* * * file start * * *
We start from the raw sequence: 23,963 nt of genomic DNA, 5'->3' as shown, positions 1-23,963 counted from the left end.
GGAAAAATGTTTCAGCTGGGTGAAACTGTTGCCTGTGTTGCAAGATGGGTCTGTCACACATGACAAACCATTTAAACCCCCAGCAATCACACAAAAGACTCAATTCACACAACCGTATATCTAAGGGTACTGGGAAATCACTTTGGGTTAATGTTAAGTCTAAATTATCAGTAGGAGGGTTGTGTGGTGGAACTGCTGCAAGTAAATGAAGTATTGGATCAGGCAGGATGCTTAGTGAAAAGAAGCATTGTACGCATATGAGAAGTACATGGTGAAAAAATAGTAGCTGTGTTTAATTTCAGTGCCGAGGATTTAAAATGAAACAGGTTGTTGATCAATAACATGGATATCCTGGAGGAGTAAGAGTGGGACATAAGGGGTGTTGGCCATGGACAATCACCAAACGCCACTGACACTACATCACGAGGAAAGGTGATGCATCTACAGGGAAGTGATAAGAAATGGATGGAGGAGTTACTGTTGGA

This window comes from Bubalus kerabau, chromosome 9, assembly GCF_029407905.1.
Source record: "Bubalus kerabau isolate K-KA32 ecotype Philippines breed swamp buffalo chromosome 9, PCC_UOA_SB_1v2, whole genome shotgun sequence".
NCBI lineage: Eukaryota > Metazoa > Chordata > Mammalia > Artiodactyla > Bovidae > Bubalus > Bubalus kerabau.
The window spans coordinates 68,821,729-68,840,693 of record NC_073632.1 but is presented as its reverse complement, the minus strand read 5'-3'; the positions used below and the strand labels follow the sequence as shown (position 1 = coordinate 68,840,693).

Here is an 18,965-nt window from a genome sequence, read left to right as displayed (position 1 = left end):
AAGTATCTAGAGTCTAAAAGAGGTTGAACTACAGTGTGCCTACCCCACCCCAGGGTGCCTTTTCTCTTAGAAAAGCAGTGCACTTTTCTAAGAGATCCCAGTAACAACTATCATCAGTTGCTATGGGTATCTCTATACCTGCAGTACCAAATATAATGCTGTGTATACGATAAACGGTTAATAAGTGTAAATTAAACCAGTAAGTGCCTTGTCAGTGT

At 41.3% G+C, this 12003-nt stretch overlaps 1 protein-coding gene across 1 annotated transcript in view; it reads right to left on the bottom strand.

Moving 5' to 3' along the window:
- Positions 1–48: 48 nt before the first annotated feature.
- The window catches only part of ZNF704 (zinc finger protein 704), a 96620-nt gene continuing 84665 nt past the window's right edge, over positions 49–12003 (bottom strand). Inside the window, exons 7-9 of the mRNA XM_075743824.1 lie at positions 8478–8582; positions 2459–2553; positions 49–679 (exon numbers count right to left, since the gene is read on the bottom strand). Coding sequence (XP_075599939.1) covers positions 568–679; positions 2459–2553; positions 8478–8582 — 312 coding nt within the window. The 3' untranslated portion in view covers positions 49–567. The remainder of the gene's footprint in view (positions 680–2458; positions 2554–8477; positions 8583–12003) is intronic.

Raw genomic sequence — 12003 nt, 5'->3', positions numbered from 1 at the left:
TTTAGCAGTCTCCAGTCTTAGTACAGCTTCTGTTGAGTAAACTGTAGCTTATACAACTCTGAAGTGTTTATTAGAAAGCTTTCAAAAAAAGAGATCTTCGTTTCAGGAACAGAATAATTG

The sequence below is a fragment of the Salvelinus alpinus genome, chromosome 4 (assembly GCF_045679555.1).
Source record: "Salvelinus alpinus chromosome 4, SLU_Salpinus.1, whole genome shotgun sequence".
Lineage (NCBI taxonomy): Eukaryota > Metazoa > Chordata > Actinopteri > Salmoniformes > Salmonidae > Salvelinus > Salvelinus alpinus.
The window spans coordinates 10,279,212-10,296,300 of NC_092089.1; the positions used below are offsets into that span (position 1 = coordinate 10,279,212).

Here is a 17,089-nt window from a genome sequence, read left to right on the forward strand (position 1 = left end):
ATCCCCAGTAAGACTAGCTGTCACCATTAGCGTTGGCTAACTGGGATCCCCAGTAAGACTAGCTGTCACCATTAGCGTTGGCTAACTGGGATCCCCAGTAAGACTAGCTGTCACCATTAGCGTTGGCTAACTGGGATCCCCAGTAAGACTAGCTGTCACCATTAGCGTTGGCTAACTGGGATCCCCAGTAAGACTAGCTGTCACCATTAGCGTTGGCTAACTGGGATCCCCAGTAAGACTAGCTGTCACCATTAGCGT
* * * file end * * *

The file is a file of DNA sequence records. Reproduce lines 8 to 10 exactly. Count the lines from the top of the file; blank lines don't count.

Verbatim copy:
AAGTATCTAGAGTCTAAAAGAGGTTGAACTACAGTGTGCCTACCCCACCCCAGGGTGCCTTTTCTCTTAGAAAAGCAGTGCACTTTTCTAAGAGATCCCAGTAACAACTATCATCAGTTGCTATGGGTATCTCTATACCTGCAGTACCAAATATAATGCTGTGTATACGATAAACGGTTAATAAGTGTAAATTAAACCAGTAAGTGCCTTGTCAGTGT

At 41.3% G+C, this 12003-nt stretch overlaps 1 protein-coding gene across 1 annotated transcript in view; it reads right to left on the bottom strand.

Moving 5' to 3' along the window: